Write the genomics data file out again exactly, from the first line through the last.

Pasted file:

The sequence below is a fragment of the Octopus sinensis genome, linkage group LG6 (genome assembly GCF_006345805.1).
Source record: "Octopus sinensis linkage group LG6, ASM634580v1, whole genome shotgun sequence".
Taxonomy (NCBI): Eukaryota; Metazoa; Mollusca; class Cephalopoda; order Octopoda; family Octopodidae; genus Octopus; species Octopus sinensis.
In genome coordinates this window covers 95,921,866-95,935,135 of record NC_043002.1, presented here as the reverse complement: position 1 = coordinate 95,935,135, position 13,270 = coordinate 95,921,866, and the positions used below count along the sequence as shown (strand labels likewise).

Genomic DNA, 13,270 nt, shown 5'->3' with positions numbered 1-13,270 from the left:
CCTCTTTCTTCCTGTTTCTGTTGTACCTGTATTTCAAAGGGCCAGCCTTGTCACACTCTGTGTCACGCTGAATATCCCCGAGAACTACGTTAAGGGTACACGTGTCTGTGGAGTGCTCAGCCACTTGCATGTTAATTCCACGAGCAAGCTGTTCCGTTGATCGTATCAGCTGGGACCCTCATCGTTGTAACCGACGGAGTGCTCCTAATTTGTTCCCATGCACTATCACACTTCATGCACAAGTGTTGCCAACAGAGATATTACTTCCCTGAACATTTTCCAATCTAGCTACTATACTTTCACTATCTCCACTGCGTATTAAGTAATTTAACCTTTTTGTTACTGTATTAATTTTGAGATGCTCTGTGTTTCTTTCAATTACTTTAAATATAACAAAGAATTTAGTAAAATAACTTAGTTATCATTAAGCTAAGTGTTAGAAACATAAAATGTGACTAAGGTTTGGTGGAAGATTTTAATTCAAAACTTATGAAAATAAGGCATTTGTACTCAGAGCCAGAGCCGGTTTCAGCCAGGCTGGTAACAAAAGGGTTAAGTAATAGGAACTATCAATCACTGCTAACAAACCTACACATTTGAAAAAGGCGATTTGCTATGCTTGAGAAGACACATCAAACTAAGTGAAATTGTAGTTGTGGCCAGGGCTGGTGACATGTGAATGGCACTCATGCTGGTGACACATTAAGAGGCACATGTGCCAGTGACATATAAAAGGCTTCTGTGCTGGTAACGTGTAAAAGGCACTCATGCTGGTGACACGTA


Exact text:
The sequence below is a fragment of the Octopus sinensis genome, linkage group LG6 (genome assembly GCF_006345805.1).
Source record: "Octopus sinensis linkage group LG6, ASM634580v1, whole genome shotgun sequence".
Taxonomy (NCBI): Eukaryota; Metazoa; Mollusca; class Cephalopoda; order Octopoda; family Octopodidae; genus Octopus; species Octopus sinensis.
In genome coordinates this window covers 95,921,866-95,935,135 of record NC_043002.1, presented here as the reverse complement: position 1 = coordinate 95,935,135, position 13,270 = coordinate 95,921,866, and the positions used below count along the sequence as shown (strand labels likewise).

Genomic DNA, 13,270 nt, shown 5'->3' with positions numbered 1-13,270 from the left:
CCTCTTTCTTCCTGTTTCTGTTGTACCTGTATTTCAAAGGGCCAGCCTTGTCACACTCTGTGTCACGCTGAATATCCCCGAGAACTACGTTAAGGGTACACGTGTCTGTGGAGTGCTCAGCCACTTGCATGTTAATTCCACGAGCAAGCTGTTCCGTTGATCGTATCAGCTGGGACCCTCATCGTTGTAACCGACGGAGTGCTCCTAATTTGTTCCCATGCACTATCACACTTCATGCACAAGTGTTGCCAACAGAGATATTACTTCCCTGAACATTTTCCAATCTAGCTACTATACTTTCACTATCTCCACTGCGTATTAAGTAATTTAACCTTTTTGTTACTGTATTAATTTTGAGATGCTCTGTGTTTCTTTCAATTACTTTAAATATAACAAAGAATTTAGTAAAATAACTTAGTTATCATTAAGCTAAGTGTTAGAAACATAAAATGTGACTAAGGTTTGGTGGAAGATTTTAATTCAAAACTTATGAAAATAAGGCATTTGTACTCAGAGCCAGAGCCGGTTTCAGCCAGGCTGGTAACAAAAGGGTTAAGTAATAGGAACTATCAATCACTGCTAACAAACCTACACATTTGAAAAAGGCGATTTGCTATGCTTGAGAAGACACATCAAACTAAGTGAAATTGTAGTTGTGGCCAGGGCTGGTGACATGTGAATGGCACTCATGCTGGTGACACATTAAGAGGCACATGTGCCAGTGACATATAAAAGGCTTCTGTGCTGGTAACGTGTAAAAGGCACTCATGCTGGTGACACGTA